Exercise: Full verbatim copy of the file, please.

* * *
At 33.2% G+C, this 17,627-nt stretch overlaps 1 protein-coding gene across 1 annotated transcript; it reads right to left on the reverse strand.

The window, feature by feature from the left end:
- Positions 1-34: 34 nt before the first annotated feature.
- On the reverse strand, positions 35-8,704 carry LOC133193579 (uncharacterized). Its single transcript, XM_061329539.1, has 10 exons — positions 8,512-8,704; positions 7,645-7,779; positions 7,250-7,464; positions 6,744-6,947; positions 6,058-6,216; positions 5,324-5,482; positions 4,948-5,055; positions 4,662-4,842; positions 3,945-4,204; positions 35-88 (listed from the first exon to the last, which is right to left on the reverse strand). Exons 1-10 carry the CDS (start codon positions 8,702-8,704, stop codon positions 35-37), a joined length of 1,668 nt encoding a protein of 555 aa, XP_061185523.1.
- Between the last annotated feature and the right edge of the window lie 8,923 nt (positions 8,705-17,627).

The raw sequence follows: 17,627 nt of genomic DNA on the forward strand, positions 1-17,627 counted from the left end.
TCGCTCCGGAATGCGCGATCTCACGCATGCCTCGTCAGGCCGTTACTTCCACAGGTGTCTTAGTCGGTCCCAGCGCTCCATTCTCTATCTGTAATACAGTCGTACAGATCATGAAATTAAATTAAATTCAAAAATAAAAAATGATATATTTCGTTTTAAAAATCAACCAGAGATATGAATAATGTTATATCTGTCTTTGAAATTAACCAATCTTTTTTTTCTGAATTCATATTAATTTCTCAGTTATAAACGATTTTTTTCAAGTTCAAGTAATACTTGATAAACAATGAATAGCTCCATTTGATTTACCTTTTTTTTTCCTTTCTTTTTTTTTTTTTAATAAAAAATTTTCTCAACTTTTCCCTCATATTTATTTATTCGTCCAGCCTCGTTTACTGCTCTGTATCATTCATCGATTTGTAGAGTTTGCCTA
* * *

At 33.2% G+C, this 17,627-nt stretch overlaps 1 protein-coding gene across 1 annotated transcript; it reads right to left on the reverse strand.

The window, feature by feature from the left end:
- Positions 1-34: 34 nt before the first annotated feature.
- On the reverse strand, positions 35-8,704 carry LOC133193579 (uncharacterized). Its single transcript, XM_061329539.1, has 10 exons — positions 8,512-8,704; positions 7,645-7,779; positions 7,250-7,464; positions 6,744-6,947; positions 6,058-6,216; positions 5,324-5,482; positions 4,948-5,055; positions 4,662-4,842; positions 3,945-4,204; positions 35-88 (listed from the first exon to the last, which is right to left on the reverse strand). Exons 1-10 carry the CDS (start codon positions 8,702-8,704, stop codon positions 35-37), a joined length of 1,668 nt encoding a protein of 555 aa, XP_061185523.1.
- Between the last annotated feature and the right edge of the window lie 8,923 nt (positions 8,705-17,627).

The raw sequence follows: 17,627 nt of genomic DNA on the forward strand, positions 1-17,627 counted from the left end.
TCGCTCCGGAATGCGCGATCTCACGCATGCCTCGTCAGGCCGTTACTTCCACAGGTGTCTTAGTCGGTCCCAGCGCTCCATTCTCTATCTGTAATACAGTCGTACAGATCATGAAATTAAATTAAATTCAAAAATAAAAAATGATATATTTCGTTTTAAAAATCAACCAGAGATATGAATAATGTTATATCTGTCTTTGAAATTAACCAATCTTTTTTTTCTGAATTCATATTAATTTCTCAGTTATAAACGATTTTTTTCAAGTTCAAGTAATACTTGATAAACAATGAATAGCTCCATTTGATTTACCTTTTTTTTTCCTTTCTTTTTTTTTTTTTAATAAAAAATTTTCTCAACTTTTCCCTCATATTTATTTATTCGTCCAGCCTCGTTTACTGCTCTGTATCATTCATCGATTTGTAGAGTTTGCCTA